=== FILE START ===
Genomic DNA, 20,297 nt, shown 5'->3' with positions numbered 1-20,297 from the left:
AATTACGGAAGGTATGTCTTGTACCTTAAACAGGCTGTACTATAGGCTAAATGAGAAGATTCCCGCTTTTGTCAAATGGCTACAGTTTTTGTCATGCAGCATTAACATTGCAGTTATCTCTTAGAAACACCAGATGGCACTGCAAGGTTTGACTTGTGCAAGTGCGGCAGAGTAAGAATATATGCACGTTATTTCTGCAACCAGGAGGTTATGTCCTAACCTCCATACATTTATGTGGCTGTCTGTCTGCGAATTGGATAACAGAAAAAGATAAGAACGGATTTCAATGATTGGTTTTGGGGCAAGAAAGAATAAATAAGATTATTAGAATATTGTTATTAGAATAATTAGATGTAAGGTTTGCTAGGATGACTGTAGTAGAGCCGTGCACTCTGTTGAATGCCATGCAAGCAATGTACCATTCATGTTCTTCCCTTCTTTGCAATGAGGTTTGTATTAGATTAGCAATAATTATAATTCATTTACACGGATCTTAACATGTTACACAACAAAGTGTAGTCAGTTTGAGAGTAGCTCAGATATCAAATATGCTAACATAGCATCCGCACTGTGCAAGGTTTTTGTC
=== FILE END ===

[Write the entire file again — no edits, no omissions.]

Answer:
Genomic DNA, 20,297 nt, shown 5'->3' with positions numbered 1-20,297 from the left:
AATTACGGAAGGTATGTCTTGTACCTTAAACAGGCTGTACTATAGGCTAAATGAGAAGATTCCCGCTTTTGTCAAATGGCTACAGTTTTTGTCATGCAGCATTAACATTGCAGTTATCTCTTAGAAACACCAGATGGCACTGCAAGGTTTGACTTGTGCAAGTGCGGCAGAGTAAGAATATATGCACGTTATTTCTGCAACCAGGAGGTTATGTCCTAACCTCCATACATTTATGTGGCTGTCTGTCTGCGAATTGGATAACAGAAAAAGATAAGAACGGATTTCAATGATTGGTTTTGGGGCAAGAAAGAATAAATAAGATTATTAGAATATTGTTATTAGAATAATTAGATGTAAGGTTTGCTAGGATGACTGTAGTAGAGCCGTGCACTCTGTTGAATGCCATGCAAGCAATGTACCATTCATGTTCTTCCCTTCTTTGCAATGAGGTTTGTATTAGATTAGCAATAATTATAATTCATTTACACGGATCTTAACATGTTACACAACAAAGTGTAGTCAGTTTGAGAGTAGCTCAGATATCAAATATGCTAACATAGCATCCGCACTGTGCAAGGTTTTTGTC